The process to transform Jake's rendering to reality took a full year, off and on, and as you might expect with something this involved, setbacks were part of the process. Long adds, "The front fenders dip in with the side skirt, and getting that angle right was very tough. You have to remember that the drawing doesn't take into account the structure of the vehicle itself. So, certain parts you can cut or even remove, but others you simply can't, and you have to figure out ways to work around them." Though the front fenders are metal, the majority of the rest of the kit is fiberglass—a material that, Long says, is best for working around extreme body lines and exaggerated curves.
The front end of Tim's G35 still sports the Outcast Garage one-off bumper, but additional material was added to both sides by DTM in order to meet the newfound width of the front fenders.
Those fenders feature the sharp cut that Long mentioned previously, but it's not the blunt, cut-and-paste feel you're accustomed to. Instead, the mid-portion of the fender, which looms over the top of the cutout, is sculpted, and the flow of the fender that combines OEM and aftermarket sheet metal remains seamless.
The lower portion of the leading edge of the side skirt is rounded to help finish off the fender cutout, then flattens out as it traces the G35's flanks and leads to a complex rear quarter panel.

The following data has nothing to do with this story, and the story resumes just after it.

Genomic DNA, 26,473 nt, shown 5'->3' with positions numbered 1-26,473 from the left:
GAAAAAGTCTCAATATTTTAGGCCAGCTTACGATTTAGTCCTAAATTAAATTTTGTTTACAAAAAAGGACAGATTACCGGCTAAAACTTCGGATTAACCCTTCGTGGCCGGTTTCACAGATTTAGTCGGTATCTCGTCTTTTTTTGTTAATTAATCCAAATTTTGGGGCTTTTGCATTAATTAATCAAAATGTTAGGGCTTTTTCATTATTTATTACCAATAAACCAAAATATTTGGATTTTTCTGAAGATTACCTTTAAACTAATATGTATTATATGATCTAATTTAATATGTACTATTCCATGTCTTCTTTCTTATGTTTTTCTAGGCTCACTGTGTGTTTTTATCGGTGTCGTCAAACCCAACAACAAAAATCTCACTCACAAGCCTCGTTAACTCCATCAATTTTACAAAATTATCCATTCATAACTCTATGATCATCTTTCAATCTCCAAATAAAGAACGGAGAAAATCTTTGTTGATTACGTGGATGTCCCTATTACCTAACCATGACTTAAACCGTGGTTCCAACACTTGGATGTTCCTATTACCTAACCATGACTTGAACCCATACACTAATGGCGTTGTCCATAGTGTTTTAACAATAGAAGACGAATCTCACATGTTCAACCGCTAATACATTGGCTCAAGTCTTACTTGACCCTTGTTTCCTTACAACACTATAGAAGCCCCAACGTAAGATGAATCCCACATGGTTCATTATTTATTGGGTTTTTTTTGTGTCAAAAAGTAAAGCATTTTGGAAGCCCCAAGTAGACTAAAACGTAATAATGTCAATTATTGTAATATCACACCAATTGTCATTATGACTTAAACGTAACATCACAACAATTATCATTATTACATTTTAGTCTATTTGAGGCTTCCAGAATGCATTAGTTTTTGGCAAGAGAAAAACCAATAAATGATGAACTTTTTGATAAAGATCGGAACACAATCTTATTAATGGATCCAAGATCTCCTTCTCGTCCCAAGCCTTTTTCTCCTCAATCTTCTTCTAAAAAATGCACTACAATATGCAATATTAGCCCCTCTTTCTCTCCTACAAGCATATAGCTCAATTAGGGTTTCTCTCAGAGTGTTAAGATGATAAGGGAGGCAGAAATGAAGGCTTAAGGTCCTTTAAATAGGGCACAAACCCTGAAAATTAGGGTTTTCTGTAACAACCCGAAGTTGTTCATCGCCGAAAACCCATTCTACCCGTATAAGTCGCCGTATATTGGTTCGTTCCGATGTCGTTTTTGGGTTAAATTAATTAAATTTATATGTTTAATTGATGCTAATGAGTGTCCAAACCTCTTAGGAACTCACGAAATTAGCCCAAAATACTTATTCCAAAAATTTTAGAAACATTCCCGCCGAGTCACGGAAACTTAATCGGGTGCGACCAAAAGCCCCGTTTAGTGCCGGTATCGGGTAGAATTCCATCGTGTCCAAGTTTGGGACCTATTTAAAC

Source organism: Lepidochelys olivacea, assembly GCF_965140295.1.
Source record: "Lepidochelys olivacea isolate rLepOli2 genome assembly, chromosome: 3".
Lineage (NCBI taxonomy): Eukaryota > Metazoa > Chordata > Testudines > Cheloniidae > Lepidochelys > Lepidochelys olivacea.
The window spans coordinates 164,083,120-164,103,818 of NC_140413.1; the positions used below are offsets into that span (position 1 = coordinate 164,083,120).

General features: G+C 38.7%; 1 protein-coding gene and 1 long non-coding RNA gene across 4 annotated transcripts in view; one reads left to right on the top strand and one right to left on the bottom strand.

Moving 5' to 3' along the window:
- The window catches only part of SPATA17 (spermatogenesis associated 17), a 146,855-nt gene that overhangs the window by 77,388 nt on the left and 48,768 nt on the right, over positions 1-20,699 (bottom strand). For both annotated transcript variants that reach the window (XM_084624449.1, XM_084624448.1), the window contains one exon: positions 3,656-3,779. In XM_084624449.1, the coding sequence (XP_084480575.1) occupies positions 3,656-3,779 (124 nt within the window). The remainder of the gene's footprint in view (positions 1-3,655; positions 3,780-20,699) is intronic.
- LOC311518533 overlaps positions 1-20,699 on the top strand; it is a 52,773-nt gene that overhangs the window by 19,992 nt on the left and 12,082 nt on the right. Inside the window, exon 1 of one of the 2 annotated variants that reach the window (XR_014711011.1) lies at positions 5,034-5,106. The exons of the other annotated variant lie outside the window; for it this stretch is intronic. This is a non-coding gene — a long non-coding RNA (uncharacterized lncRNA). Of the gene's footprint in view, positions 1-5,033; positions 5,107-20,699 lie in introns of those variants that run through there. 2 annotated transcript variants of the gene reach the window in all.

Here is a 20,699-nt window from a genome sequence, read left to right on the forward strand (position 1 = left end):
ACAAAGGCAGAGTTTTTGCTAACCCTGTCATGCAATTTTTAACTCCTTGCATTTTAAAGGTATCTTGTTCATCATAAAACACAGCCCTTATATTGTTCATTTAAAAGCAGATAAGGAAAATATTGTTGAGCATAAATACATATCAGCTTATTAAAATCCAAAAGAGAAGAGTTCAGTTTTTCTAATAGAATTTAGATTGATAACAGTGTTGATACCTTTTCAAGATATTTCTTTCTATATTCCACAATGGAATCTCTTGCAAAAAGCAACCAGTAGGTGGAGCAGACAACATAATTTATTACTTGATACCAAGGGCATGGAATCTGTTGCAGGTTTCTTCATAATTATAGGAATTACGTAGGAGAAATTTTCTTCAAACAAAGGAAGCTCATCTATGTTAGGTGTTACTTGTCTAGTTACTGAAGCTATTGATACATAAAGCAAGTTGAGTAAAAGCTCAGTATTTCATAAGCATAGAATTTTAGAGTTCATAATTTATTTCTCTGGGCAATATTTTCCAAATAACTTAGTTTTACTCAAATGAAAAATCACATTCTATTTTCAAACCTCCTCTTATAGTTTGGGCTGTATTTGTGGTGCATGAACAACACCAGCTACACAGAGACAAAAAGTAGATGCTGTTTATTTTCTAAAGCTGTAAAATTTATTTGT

The flat, straight side skirt makes a sharp turn outward, where it's met by the lower portion of the rear quarter that might be the most controversial section of the entire kit, as it's not shy in announcing its presence. A multi-tier portion that sits atop the angled skirt continues the push outward to help house those large, 20x15 rear wheels.
With a few inches separating the original body from the wider, fabricated portion, step around to the side and you'll notice yet another sculpted portion at the top of the panel, just under the rear quarter window, which helps to continue the sweeping line that angles upward before flattening out as it passes the trunk.
Like the front, another cutout was made to not only match but also to display a portion of the rear wheel and tire. Completely aired-out with Air Lift Performance and lacking the extreme camber treatment thanks to dialing in the suspension with Voodoo camber arms, the exposed rubber adds an even more aggressive touch.
In the rear, a carbon-fiber diffuser houses an ARC differential cooler and a set of Motordyne TDX2 finishers on the lower half, while up top the Outcast Garage carbon-fiber trunk remains but was partially painted with the majority of the integrated deck spoiler left in raw carbon.
Giving up on convenience in order to obtain something truly outside of the box is always a risk, but it's something that Tim Tobar was dead set on turning into a reality. Friendly networking brought him to DTM Autobody and an artist's touch helped tie all of the pieces together for a truly one-of-a-kind build.
THE START OF SOMETHING BIG
Although there were some changes to the final design from this sketch, this side view allowed Jake to get a good feel for a proposed direction to go with the car.
These smaller sketches were texted to Tim in late August of 2017. They were the two that he fell in love with that really got this project moving.
This tip-up side-view sketch by Jake was the exact rendering that DTM used as a guideline for the body mods on the G35.
A second full rendering was created for the car to tease Instagram on what was coming.